SASA premieres playing Holi at 2016 festival


Author: Brianna Zimmerman

Complete with brightly colored body parts, smiles stained blue and orange by biodegradable colored powder and pounding bass rhythms from a mixture of contemporary American and desi dance music, Occidental’s Holi festival was filled with youthful exuberance.

The event was organized by the South Asian Students Association (SASA) in coordination with several other on-campus groups, including Associated Students of Occidental College Senate, Diversity and Equity Board, Intercultural Community Center, Programming Board, Phi Kappa Psi and Active Minds. SASA has celebrated Holi for the past three years with a traditional Indian dinner, but this year marks the first occasion that it has been able to offer the color-throwing aspect of the event — known as playing Holi — on campus, an essential element of the traditional Hindu spring celebration.

According to SASA co-president Sanjana Datla (senior), the Campus Event Advisory Committee helped to plan the event so as to avoid possible problems and ensure it went smoothly. Coordinators in past years feared that students would come to the festivities intoxicated or wield powdered color inappropriately within the dorms. There were also questions of allergies and liability for Office of Student Life. According to Datla, the possibility of students behaving destructively was reduced by the decision to hold the festival from 4 p.m. to 7 p.m. on a Sunday afternoon in front of Stewart-Cleeland Hall.

Another major concern for SASA was the potential for cultural appropriation.

“[Holi] is deeply rooted in our culture,” said Jeevin Sandhu (first year), SASA executive member and event organizer. “I was worried about cultural appropriation because it’s a part of my identity, you know, it’s my culture. It’s not okay to steal one aspect of my culture, [one aspect] of the issues that we go through daily.”

To address these concerns from worried students and organizers, SASA held a public meeting last Wednesday with the other event organizers to discuss how to navigate Holi and other cultural celebrations ensuring the focus is appreciation rather than appropriation. A sizeable group of Occidental students, led by Abhilasha Bhola (senior) with help from Venetia Boyce (first year), hashed out what constitutes appropriation, drawing on tangible examples such as white rappers to differentiate appropriation from appreciation. The goal of the meeting was to find a happy medium in which students of diverse backgrounds could come to an understanding of how to participate in a holiday that they knew little about without making it their own.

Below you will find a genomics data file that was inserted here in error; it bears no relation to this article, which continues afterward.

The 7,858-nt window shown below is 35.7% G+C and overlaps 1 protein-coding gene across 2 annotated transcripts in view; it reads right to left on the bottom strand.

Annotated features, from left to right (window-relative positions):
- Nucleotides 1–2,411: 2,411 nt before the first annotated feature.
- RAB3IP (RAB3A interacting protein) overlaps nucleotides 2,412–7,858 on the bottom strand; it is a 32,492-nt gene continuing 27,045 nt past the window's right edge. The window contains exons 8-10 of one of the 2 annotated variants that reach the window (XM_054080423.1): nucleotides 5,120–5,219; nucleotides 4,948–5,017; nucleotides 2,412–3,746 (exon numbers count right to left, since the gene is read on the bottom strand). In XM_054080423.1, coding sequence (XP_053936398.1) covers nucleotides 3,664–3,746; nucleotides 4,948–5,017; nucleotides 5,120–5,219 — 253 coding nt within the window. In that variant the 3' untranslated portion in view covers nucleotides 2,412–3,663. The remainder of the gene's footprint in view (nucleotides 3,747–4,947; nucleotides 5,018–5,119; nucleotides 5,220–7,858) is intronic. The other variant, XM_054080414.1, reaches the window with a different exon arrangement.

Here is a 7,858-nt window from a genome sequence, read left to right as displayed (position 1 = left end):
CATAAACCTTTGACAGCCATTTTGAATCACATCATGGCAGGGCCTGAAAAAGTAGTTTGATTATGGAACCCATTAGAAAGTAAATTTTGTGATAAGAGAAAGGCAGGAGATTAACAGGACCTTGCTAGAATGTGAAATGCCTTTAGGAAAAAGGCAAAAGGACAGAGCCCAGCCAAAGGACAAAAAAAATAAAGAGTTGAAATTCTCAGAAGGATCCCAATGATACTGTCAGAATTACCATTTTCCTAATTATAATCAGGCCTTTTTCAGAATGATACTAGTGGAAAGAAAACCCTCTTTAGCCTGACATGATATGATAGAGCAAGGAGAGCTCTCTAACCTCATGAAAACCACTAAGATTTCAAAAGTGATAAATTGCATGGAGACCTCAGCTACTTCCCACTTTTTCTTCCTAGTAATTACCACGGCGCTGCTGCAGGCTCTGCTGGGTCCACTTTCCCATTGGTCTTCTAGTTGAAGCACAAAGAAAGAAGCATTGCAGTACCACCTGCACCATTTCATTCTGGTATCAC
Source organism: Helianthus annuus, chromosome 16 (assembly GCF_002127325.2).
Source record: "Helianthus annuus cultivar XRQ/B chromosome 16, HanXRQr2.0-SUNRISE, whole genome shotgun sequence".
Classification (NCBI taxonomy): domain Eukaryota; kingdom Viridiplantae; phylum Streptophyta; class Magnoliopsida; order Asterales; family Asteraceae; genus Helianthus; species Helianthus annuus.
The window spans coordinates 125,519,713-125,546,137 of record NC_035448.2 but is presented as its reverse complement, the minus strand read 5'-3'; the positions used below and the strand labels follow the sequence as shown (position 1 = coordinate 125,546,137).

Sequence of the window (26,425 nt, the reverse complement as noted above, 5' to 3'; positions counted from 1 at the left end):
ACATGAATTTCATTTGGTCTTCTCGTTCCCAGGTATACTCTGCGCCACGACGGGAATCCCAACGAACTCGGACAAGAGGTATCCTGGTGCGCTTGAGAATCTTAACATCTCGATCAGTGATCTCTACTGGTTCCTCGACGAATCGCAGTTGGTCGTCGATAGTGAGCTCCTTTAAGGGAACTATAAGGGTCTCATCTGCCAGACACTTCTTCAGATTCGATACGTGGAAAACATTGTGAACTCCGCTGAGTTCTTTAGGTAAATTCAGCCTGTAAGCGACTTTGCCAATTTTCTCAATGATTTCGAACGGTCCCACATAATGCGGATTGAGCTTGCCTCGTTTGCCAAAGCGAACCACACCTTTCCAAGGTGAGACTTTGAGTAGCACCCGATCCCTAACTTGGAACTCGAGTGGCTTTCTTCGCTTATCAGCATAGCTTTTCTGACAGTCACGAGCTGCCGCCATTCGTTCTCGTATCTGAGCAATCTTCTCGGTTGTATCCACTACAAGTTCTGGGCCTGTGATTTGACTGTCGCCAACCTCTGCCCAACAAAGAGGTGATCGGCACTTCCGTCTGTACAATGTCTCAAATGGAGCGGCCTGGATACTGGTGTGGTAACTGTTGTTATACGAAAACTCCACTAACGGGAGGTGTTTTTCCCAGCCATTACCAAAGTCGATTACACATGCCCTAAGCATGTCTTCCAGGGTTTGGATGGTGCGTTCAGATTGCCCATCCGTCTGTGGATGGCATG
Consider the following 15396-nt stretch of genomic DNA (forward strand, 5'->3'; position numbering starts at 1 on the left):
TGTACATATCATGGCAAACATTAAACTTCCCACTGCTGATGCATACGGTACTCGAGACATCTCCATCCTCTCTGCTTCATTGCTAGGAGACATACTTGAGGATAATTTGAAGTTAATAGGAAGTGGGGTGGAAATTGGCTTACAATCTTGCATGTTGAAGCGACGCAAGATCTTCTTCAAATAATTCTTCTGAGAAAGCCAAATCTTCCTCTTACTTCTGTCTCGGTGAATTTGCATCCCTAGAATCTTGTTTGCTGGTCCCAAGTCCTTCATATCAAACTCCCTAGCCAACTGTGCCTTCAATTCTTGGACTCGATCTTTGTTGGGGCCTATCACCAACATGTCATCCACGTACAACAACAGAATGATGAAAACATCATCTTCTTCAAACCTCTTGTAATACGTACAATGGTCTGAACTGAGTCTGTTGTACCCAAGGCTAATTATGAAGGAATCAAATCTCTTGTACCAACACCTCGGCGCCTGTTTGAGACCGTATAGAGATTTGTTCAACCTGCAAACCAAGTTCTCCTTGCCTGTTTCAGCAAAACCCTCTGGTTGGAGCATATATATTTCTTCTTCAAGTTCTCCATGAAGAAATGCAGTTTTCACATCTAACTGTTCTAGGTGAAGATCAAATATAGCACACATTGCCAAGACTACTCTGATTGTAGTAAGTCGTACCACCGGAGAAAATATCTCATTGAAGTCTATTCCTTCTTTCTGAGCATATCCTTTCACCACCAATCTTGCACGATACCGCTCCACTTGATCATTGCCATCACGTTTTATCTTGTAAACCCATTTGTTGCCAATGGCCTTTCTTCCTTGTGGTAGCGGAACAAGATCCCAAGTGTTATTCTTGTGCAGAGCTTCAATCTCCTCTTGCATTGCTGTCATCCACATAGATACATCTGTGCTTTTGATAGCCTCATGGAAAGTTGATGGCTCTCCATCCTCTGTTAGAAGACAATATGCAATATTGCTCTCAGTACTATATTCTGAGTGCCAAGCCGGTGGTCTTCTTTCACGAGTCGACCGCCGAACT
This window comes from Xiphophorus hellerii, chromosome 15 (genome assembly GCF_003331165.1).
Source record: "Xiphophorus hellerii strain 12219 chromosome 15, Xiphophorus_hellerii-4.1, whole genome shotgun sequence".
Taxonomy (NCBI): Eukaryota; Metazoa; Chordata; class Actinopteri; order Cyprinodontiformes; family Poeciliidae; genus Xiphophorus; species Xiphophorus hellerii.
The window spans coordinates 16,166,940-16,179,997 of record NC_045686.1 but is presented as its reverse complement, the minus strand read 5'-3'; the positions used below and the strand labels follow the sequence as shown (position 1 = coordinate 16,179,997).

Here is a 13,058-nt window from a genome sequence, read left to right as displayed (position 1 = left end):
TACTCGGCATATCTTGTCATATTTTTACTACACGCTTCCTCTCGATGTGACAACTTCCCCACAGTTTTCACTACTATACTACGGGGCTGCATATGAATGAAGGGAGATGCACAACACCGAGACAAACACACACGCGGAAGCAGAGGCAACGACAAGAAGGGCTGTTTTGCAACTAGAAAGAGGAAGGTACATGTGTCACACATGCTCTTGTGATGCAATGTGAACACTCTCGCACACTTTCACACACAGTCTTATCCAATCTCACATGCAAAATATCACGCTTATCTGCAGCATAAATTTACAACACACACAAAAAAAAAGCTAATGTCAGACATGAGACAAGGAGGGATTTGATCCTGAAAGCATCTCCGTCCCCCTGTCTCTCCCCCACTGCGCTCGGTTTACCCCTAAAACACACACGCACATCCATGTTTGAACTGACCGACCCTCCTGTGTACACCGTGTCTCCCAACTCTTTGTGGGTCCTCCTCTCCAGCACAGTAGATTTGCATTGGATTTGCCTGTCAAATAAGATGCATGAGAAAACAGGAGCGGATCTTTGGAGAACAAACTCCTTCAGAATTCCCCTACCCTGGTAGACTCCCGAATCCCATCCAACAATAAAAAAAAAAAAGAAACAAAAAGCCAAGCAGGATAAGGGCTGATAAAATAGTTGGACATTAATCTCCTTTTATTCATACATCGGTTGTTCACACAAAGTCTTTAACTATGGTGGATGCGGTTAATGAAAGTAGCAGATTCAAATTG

“I think especially at Oxy, everyone comes from a place of curiosity,” Datla said. “They’re very mindful. The questions they ask, they ask because they are curious, and if you make an error we’ll tell you and that’s okay.”

The audience was engaged with the discussion asking questions and showing their approval of the speakers with applause and snaps.

“I liked that they actually gave us information on the culture and the meaning of the event,” attendee Alexander Levers (first year) said. “I feel great about this.”

Ultimately, many of the people at the Holi festival Sunday were pleased with the education they gleaned from the meeting and the festival itself.

Holi opened with a buffet style feast of Indian food from Bhan’s, including mango lassis and samosas. Students in white tee shirts gathered on Stewie Beach to enjoy the building anticipation for the main festivities, chat and eat. Students crowded each other as they lined up at white tents to buy biodegradable powdered color packets, available in seven different colors. University of Southern California’s (USC) Punjabi dance team performed a traditional Bhangra dance and then led a workshop on the lawn for the audience.

As it is a traditional Indian celebration, Holi lacks any direct analog in contemporary America.

“There’s no grinding involved,” Datla said. “[It’s] not a music festival, but the cultural practices that go with it are kind of similar. Like we drink bhaang [a cannabis-infused drink], and there’s lots of sweets, food and it happens in large scales.”

Sandhu was pleased that the traditional Bhangra dance style was featured — he comes from Punjab, a region of South Asia where Bhangra originated. According to Sandhu, the music and type of dance differs from Bollywood style in the instruments and upbeats that create its rhythms. At the event, the USC team wore colorful Bhangra dress while other SASA e-board members also dressed in their traditional Indian clothing.

“We just try to embody our culture and share it with other people as much as we can,” Sandhu said.

The actual color festival was a blur; it was spring colors, mad dashes towards the tent for more color and the blindness that results from running around in a mist of powder. Friendships were formed and torn down as former allies turned to shower each other in paint.

“I played Holi last year at a larger public festival, but it’s definitely more fun with your friends and community,” Datla said. “It felt safe, and for a little while it felt like India.”

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